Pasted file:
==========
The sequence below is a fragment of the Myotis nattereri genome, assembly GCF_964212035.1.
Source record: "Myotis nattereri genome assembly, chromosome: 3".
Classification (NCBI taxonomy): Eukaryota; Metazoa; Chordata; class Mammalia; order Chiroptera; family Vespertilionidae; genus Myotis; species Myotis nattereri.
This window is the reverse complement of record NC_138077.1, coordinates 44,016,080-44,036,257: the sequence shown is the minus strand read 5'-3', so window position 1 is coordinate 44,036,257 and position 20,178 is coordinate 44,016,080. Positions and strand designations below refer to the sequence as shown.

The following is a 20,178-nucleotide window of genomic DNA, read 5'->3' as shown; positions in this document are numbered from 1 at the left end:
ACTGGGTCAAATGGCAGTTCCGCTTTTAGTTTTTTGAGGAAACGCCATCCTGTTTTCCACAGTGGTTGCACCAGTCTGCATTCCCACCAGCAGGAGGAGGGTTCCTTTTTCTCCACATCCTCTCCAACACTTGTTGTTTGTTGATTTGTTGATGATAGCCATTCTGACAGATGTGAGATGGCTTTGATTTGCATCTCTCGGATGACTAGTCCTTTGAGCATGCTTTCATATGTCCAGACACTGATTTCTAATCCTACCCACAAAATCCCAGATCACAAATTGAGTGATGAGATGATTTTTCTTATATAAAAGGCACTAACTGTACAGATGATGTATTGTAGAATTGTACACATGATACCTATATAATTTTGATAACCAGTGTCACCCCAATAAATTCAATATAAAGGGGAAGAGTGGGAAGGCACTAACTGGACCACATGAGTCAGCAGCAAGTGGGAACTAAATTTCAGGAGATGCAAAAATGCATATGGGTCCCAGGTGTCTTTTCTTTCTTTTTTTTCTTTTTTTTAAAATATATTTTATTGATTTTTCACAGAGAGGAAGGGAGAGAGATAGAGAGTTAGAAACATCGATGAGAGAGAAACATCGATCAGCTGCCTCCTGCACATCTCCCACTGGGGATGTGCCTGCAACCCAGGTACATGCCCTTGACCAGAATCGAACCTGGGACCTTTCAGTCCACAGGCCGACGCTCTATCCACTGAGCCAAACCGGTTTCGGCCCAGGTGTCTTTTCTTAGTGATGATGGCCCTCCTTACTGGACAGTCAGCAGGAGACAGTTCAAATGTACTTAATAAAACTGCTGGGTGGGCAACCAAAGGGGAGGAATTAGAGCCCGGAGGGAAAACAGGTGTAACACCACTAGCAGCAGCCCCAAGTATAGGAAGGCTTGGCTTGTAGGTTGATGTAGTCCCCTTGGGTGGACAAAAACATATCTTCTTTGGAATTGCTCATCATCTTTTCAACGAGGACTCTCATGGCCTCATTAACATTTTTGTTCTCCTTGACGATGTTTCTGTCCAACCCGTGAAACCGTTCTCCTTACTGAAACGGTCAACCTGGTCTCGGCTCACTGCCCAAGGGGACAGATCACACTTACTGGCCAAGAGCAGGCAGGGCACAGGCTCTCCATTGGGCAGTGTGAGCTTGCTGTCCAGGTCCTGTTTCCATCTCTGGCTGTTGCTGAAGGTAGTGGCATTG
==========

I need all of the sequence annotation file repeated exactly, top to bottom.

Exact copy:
The sequence below is a fragment of the Myotis nattereri genome, assembly GCF_964212035.1.
Source record: "Myotis nattereri genome assembly, chromosome: 3".
Classification (NCBI taxonomy): Eukaryota; Metazoa; Chordata; class Mammalia; order Chiroptera; family Vespertilionidae; genus Myotis; species Myotis nattereri.
This window is the reverse complement of record NC_138077.1, coordinates 44,016,080-44,036,257: the sequence shown is the minus strand read 5'-3', so window position 1 is coordinate 44,036,257 and position 20,178 is coordinate 44,016,080. Positions and strand designations below refer to the sequence as shown.

The following is a 20,178-nucleotide window of genomic DNA, read 5'->3' as shown; positions in this document are numbered from 1 at the left end:
ACTGGGTCAAATGGCAGTTCCGCTTTTAGTTTTTTGAGGAAACGCCATCCTGTTTTCCACAGTGGTTGCACCAGTCTGCATTCCCACCAGCAGGAGGAGGGTTCCTTTTTCTCCACATCCTCTCCAACACTTGTTGTTTGTTGATTTGTTGATGATAGCCATTCTGACAGATGTGAGATGGCTTTGATTTGCATCTCTCGGATGACTAGTCCTTTGAGCATGCTTTCATATGTCCAGACACTGATTTCTAATCCTACCCACAAAATCCCAGATCACAAATTGAGTGATGAGATGATTTTTCTTATATAAAAGGCACTAACTGTACAGATGATGTATTGTAGAATTGTACACATGATACCTATATAATTTTGATAACCAGTGTCACCCCAATAAATTCAATATAAAGGGGAAGAGTGGGAAGGCACTAACTGGACCACATGAGTCAGCAGCAAGTGGGAACTAAATTTCAGGAGATGCAAAAATGCATATGGGTCCCAGGTGTCTTTTCTTTCTTTTTTTTCTTTTTTTTAAAATATATTTTATTGATTTTTCACAGAGAGGAAGGGAGAGAGATAGAGAGTTAGAAACATCGATGAGAGAGAAACATCGATCAGCTGCCTCCTGCACATCTCCCACTGGGGATGTGCCTGCAACCCAGGTACATGCCCTTGACCAGAATCGAACCTGGGACCTTTCAGTCCACAGGCCGACGCTCTATCCACTGAGCCAAACCGGTTTCGGCCCAGGTGTCTTTTCTTAGTGATGATGGCCCTCCTTACTGGACAGTCAGCAGGAGACAGTTCAAATGTACTTAATAAAACTGCTGGGTGGGCAACCAAAGGGGAGGAATTAGAGCCCGGAGGGAAAACAGGTGTAACACCACTAGCAGCAGCCCCAAGTATAGGAAGGCTTGGCTTGTAGGTTGATGTAGTCCCCTTGGGTGGACAAAAACATATCTTCTTTGGAATTGCTCATCATCTTTTCAACGAGGACTCTCATGGCCTCATTAACATTTTTGTTCTCCTTGACGATGTTTCTGTCCAACCCGTGAAACCGTTCTCCTTACTGAAACGGTCAACCTGGTCTCGGCTCACTGCCCAAGGGGACAGATCACACTTACTGGCCAAGAGCAGGCAGGGCACAGGCTCTCCATTGGGCAGTGTGAGCTTGCTGTCCAGGTCCTGTTTCCATCTCTGGCTGTTGCTGAAGGTAGTGGCATTG